Becoming a better (No Bullies) nation – by Terry Howard

Organizations gripped in COVID-related fear, uncertainty and job insecurity these days are ones that are most vulnerable for empowering bullies who thrive and exploit those realities.

Keep that thought in mind as you read this recent email.
“Terry, those in our office love your articles and want to know if you have written – or could write – something on bullying; not the overt type, but the subtle kind we’re seeing that’s hard to put your finger on. Got anything?”

When I got that email, two things entered my mind. First, given the havoc COVID is wreaking today, why on earth should we worry about bullying of all things?

Second, it sparked still another one of my “Wow, when have I heard that” moments. I seem to have a lot of those lately. That email made me think about Tim Fields who died in England 14 years ago and what he described as the “serial bully.”

Now chances are, you’ve never heard of Tim Fields. I never met him personally although we traded e-mail on the issue of bullying, an issue I’d been writing about and delivering training on at the time. His seminal book, “Bully in Sight,” is the most comprehensive work ever produced on the topic. I bought the book and he sent me an autographed copy prior to his death. I could not put it down.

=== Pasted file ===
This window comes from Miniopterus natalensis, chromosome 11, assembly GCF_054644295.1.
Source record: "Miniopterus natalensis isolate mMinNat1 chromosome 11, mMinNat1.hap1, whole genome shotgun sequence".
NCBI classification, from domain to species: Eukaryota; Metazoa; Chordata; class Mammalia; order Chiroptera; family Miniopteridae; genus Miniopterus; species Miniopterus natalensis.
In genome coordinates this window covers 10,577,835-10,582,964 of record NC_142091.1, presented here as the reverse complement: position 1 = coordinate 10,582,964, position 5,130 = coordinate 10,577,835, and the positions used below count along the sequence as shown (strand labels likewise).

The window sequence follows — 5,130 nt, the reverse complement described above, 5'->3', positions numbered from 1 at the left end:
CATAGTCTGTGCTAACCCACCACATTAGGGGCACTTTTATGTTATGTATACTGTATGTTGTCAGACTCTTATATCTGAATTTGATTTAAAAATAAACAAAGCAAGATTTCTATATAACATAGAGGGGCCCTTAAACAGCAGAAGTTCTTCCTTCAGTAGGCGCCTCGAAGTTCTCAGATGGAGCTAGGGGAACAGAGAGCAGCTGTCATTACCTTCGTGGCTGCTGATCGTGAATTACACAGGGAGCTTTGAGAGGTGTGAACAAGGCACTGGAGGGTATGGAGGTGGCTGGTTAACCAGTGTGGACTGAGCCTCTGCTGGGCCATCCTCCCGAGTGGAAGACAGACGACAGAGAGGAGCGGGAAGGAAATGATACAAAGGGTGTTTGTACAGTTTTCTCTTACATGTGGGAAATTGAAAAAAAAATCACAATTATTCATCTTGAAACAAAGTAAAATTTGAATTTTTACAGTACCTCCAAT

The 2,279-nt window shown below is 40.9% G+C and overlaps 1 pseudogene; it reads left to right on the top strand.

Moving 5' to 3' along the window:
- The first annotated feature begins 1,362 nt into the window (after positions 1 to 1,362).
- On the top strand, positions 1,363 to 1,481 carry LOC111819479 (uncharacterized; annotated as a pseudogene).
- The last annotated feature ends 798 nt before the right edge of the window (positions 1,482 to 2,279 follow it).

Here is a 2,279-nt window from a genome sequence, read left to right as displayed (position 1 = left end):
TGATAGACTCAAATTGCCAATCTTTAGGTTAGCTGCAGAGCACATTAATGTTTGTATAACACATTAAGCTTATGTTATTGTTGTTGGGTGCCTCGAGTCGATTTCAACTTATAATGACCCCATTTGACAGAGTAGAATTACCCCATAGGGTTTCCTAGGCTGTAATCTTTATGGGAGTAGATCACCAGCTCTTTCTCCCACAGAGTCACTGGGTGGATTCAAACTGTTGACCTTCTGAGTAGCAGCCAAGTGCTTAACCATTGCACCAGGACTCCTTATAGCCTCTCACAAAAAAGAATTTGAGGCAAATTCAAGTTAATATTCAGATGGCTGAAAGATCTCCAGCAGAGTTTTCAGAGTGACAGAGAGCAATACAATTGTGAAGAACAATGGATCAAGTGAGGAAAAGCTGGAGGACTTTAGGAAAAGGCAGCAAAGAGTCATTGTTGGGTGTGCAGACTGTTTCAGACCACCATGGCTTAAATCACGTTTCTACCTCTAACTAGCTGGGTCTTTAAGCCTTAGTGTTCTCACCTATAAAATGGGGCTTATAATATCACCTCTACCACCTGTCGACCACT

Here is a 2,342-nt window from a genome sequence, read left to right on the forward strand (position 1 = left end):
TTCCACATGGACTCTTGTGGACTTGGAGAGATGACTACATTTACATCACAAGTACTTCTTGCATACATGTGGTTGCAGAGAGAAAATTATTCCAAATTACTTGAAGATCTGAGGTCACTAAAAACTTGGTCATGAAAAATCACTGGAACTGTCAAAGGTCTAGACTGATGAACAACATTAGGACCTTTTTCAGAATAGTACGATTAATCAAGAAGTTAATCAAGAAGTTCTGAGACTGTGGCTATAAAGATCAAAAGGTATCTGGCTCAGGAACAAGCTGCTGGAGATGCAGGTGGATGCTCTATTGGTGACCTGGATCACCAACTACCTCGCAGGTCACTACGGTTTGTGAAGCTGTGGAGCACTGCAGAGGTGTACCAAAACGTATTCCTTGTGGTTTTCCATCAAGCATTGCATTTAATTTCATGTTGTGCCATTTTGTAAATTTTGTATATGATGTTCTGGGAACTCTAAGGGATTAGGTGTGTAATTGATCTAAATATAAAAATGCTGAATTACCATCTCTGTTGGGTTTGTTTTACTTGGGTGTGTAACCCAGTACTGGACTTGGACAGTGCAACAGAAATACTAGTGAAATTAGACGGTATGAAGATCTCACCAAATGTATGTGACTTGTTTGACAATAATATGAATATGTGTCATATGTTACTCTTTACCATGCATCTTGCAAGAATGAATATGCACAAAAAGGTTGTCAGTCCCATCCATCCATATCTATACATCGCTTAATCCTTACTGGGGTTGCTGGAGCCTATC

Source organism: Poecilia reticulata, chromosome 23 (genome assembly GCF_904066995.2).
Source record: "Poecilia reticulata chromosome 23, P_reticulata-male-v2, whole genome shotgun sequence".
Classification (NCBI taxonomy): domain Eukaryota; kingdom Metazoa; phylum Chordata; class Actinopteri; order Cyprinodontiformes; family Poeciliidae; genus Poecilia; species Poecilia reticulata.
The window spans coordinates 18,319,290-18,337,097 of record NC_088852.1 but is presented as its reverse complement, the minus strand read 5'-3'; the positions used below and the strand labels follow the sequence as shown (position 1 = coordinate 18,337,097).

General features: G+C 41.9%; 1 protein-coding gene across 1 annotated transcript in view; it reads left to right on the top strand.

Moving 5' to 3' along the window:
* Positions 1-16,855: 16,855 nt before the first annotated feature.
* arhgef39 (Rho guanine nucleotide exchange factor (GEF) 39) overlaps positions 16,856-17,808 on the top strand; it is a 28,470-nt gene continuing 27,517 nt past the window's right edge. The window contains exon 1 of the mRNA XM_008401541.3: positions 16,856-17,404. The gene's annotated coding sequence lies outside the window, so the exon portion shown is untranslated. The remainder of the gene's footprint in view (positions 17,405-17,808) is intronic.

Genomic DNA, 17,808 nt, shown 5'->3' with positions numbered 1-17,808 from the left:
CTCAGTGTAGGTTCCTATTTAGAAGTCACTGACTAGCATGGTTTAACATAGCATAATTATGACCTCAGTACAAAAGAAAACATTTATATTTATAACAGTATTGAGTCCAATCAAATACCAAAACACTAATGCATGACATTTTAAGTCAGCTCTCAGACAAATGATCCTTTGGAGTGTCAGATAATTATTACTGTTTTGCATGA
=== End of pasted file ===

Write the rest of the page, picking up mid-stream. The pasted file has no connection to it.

Unfortunately, Tim had a nervous breakdown as a result of years of being bullied on the job. When he recovered, he launched a campaign to educate on the devastating impact of bullying, including subtle bullying.

In the years that followed Tim’s passing, I kept hearing disturbing evidence that eradicating bullying work was unfinished, especially the subtle forms the emailer above referred to. That’s when an article was sent to me by an anti-bullying expert in New Zealand who had heard about my work.

In the article, “Subtle bullies use manipulation instead of physical threats,” that  appeared in the Denver Business Journal, Ben Leichtling wrote about “low-flying bullies” who fly just below the radar because they’re sneaky, coercive and manipulative. “Because you don’t recognize them as bullies, you don’t rally yourself to resist effectively,” he wrote. “You simply live with your frustration.”

Wow! “Low-flying bullies?”  “Living with your frustration.” The more I deliberated the more I was troubled by those realities, then and now, especially now.

Now to be clear, attacking low-flying bullying is an arduous task since, by definition, much of it operates below the surface, cloaked in subtleties. So it is essential to smoke them out of their hiding places because they damage organizations and harm relationships.
Unlike in past years, today bullies lurk in social media because it provides anonymity. The threat of a tweet is often the bully’s weapon of choice.
So, what can we do?
Well, how do you maintain a weed free lawn? You douse it with weed controls, right? Similarly, you must saturate with extra strength “bullycides” to weed out bullies. Otherwise, like vermin they multiply, suck the life out of productivity and drive targets – and shivering bystanders – underground, or away altogether.